While voluntary repossession can seem like a convenient way to get out of a car loan, keep in mind that your credit score will take a hit and that you may still be on the hook to pay penalty fees and any outstanding balance on your car loan after the lender sells your car.

Can I get out of an upside-down car loan?

You can get out of an upside-down car loan, though your options are typically limited. If your car’s value is worth less than your loan, assess how much your car loan is upside down before reaching out to your lender. They might be willing to renegotiate your loan to get you above water.

Otherwise, you can consider one of the options mentioned above. If you don’t think any of these are the right choice for you, consider making extra repayments. This will help you get you out of debt faster and save on interest — though you’ll still be stuck paying more than your car’s worth.

How getting out of a car loan affects your credit score

When deciding how to get out of a car loan, it’s important to consider how your credit score could be impacted. Each method for getting out of your car loan early will affect your credit score differently. Here is how your score might be impacted depending on which method you choose:

  • Refinancing your car loan. Your score could drop slightly due to the hard credit pull lenders run when you apply for any new loan. To avoid taking a hit to your credit score, you may want to consider applying for preapproval before you decide on a lender.
  • Trading in your car. Again, any time you apply for a new financing – even when it’s for a cheaper car than your first one – your credit score will drop slightly.
  • Selling your car. After you sell your car and use the money to make a lump-sum payment on your car loan, your credit score could go up, but more likely won’t change at all.
  • Moving you car loan to a balance transfer card. In this case your score will go down slightly at first when you apply for the balance transfer credit card. But, if you consistently pay down your card over time, then your score will could increase.
  • Negotiating with your lender. Negotiating better loan terms with your lender generally won’t impact your score one way or the other. That being said, if your lender reports this as you neglecting to pay the loan according to your original agreement, then your score could go down.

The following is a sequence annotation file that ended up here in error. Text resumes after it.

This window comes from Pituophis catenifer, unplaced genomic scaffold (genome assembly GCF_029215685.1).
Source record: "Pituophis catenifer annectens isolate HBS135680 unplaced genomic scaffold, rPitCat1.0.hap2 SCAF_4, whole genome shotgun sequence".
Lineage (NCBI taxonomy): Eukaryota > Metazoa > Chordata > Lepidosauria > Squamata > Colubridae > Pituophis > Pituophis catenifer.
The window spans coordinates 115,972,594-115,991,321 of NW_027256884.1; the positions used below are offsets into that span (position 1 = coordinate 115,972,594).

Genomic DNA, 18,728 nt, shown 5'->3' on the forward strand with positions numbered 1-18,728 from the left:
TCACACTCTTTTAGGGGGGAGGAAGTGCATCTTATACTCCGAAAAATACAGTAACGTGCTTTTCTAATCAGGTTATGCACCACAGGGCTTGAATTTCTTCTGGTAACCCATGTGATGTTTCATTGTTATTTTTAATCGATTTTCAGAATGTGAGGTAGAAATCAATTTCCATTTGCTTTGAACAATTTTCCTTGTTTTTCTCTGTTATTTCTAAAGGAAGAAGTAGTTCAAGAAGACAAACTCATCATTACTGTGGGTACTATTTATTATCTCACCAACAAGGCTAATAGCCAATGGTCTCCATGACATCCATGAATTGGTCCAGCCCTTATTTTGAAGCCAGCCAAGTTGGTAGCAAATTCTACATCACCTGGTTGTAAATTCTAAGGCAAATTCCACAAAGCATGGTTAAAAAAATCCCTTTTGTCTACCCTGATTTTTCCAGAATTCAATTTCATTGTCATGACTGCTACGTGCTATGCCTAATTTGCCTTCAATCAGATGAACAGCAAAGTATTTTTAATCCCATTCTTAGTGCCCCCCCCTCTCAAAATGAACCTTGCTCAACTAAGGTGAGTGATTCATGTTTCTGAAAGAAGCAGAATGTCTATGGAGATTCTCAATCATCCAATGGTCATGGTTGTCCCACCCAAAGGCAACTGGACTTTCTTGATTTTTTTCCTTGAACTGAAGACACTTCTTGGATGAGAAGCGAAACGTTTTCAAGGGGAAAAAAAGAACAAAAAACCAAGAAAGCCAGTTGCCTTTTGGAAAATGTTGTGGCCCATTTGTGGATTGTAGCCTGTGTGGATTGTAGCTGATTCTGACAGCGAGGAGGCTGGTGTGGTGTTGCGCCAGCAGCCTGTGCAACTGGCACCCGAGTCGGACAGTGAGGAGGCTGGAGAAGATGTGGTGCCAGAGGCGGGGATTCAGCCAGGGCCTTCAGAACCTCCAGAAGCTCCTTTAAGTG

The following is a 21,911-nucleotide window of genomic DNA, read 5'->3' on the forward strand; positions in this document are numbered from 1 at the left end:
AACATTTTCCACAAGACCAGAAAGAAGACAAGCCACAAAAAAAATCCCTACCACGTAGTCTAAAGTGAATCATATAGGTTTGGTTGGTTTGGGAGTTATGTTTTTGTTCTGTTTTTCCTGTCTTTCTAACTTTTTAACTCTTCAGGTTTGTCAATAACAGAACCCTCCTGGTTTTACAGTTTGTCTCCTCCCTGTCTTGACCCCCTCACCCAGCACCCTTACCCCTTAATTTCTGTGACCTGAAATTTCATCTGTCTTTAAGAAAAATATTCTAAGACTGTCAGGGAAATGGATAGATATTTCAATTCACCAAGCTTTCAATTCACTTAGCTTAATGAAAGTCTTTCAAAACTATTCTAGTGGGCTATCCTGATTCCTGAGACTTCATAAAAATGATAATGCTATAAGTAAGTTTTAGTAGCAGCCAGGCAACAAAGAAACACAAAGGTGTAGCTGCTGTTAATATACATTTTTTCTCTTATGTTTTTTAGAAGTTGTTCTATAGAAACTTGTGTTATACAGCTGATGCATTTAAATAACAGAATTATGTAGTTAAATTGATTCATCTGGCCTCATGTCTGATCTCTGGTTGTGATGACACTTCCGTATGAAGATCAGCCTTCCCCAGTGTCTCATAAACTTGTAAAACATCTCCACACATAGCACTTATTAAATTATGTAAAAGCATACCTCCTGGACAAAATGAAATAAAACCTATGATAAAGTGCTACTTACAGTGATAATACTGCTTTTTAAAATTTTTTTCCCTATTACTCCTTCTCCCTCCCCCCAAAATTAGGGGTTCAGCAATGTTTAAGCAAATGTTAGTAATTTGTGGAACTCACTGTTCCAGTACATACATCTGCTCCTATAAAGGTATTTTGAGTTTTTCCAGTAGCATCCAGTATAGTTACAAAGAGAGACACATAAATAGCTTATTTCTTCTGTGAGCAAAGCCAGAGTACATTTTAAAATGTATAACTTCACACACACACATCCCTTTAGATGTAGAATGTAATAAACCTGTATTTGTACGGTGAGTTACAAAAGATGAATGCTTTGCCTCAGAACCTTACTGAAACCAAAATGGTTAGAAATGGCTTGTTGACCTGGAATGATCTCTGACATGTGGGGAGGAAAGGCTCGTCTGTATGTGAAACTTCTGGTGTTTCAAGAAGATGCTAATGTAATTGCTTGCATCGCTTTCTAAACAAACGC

• Giving your car to the lender. Unfortunately, this option will bring down your credit score because it’s essentially defaulting on the loan. Still, voluntarily surrendering your vehicle instead of waiting for it to get repossessed may look more favourable to future lenders.

How to avoid getting a car loan that’s not right for you

Ideally you can avoid having to worry about how to get out of a car loan that doesn’t work for you. Follow these 4 tips while searching for your next car loan to lock in the right one from the start.

  1. Shop around. Don’t just go with the dealership financing. Compare offers from multiple lenders to make sure you’re getting the best deal available to you.
  2. Pay attention to the loan term. A longer term gives you lower monthly repayments but costs more in interest. Opt for the shortest term with repayments you can comfortably afford each month. You can use car loan monthly repayment calculator to help you figure this out.
  3. Make a down payment. Making a down payment of at least 20% reduces the cost of your loan and can also help ensure you’re getting a car you can afford.
  4. Read customer reviews. Borrower reviews on websites like the Better Business Bureau and Trustpilot can help you avoid a shady lender if you notice a pattern of red-flag complaints. Learn about common car loan scams and compare legit lenders.

Bottom line

There are several options for how you can get out of a car loan, even if it’s upside down. If you find yourself behind on repayments, reach out to your lender as soon as possible to discuss your options like refinancing or trading in your vehicle.. Learn more on managing different types of debt – including car loans, credit cards, student loans, mortgages and personal loans – in our comprehensive guide here.